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Word Formation and Transparency in Medical English ed. by Pius ten Hacken and Renáta Panacová (review)

Word Formation and Transparency in Medical English ed. by Pius ten Hacken and Renáta Panacová... Word Formation and Transparency in Medical English, edited by Pius ten Hacken and Renáta Panacová. Newcastle upon Tyne: Cambridge Scholars, 2015. Pp. x + 209. £47.99. ISBN 978-1-4438-8002-2 his welcome volume is divided into two broad sections, the first dealing with the linguistic notion of transparency and the second with translation into Spanish, Slovak, Turkish, and Polish. This reviewer was struck by the relatively few books and articles listed in the bibliographies that dealt specifically with medical language as language, although there are plenty on morphology more generally, suggesting an under-researched area as Rachel Bryan points out in the expository introduction to her chapter in this volume (13). The problems posed for translation are a crucial element of this book, although the title does not acknowledge this; a pity, since translation is either mentioned or implied quite often in the first section, as well as being the explicit subject of the second. It would be unfortunate if readers concerned with translation theory and practice overlooked this volume. Having begun with a discussion of word formation in general, the Introduction outlines the linguistic concepts involved, distinguishing transparency from the related notions of iconicity and motivation. Transparency is central to http://www.deepdyve.com/assets/images/DeepDyve-Logo-lg.png Dictionaries: Journal of the Dictionary Society of North America Dictionary Society of North America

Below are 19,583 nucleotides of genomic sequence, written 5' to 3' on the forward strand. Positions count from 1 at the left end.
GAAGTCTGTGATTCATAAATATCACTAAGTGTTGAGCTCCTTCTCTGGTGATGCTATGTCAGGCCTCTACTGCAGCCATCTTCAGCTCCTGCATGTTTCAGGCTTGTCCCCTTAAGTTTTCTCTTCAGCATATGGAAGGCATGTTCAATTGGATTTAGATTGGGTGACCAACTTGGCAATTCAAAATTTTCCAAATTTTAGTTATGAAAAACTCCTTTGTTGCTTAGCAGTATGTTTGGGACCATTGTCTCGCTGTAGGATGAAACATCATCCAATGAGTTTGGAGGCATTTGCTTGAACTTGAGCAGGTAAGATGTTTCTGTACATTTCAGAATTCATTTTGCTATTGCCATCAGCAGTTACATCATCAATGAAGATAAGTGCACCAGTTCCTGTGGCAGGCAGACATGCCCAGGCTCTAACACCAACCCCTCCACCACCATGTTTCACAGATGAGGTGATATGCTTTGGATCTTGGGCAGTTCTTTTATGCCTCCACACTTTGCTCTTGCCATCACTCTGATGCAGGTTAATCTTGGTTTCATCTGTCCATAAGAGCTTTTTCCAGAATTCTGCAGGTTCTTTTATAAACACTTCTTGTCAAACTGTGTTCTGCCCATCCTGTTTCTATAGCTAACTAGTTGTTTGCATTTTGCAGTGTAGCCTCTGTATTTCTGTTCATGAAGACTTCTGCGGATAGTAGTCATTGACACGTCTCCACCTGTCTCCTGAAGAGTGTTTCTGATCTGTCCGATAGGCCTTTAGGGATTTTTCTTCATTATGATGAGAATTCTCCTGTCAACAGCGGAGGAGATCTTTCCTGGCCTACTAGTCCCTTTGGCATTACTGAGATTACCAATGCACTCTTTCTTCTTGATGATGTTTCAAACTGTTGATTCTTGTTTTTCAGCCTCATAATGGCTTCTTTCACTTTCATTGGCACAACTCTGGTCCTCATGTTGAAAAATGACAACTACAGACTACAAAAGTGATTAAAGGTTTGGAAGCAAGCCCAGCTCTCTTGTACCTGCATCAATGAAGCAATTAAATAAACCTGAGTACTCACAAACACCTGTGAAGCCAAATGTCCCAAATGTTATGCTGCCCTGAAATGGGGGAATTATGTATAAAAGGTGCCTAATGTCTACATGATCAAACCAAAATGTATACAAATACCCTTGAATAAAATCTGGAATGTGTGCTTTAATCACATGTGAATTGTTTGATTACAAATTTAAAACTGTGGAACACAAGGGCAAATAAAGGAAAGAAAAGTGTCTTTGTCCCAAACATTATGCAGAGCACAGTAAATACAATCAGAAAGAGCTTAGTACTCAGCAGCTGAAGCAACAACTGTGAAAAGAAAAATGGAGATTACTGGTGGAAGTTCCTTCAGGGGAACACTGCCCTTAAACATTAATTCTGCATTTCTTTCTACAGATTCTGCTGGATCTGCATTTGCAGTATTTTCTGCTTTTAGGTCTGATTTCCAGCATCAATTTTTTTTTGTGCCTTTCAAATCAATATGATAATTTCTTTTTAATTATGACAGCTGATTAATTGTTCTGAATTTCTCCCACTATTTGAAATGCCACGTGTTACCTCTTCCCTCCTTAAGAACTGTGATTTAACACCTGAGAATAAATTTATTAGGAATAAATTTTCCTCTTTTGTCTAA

Word Formation and Transparency in Medical English ed. by Pius ten Hacken and Renáta Panacová (review)

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Publisher
Dictionary Society of North America
Copyright
Copyright © The Dictionary Society of North America
ISSN
2160-5076
Publisher site
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Abstract

Word Formation and Transparency in Medical English, edited by Pius ten Hacken and Renáta Panacová. Newcastle upon Tyne: Cambridge Scholars, 2015. Pp. x + 209. £47.99. ISBN 978-1-4438-8002-2 his welcome volume is divided into two broad sections, the first dealing with the linguistic notion of transparency and the second with translation into Spanish, Slovak, Turkish, and Polish. This reviewer was struck by the relatively few books and articles listed in the bibliographies that dealt specifically with medical language as language, although there are plenty on morphology more generally, suggesting an under-researched area as Rachel Bryan points out in the expository introduction to her chapter in this volume (13). The problems posed for translation are a crucial element of this book, although the title does not acknowledge this; a pity, since translation is either mentioned or implied quite often in the first section, as well as being the explicit subject of the second. It would be unfortunate if readers concerned with translation theory and practice overlooked this volume. Having begun with a discussion of word formation in general, the Introduction outlines the linguistic concepts involved, distinguishing transparency from the related notions of iconicity and motivation. Transparency is central to

Journal

Dictionaries: Journal of the Dictionary Society of North AmericaDictionary Society of North America

Published: Jan 11, 2016

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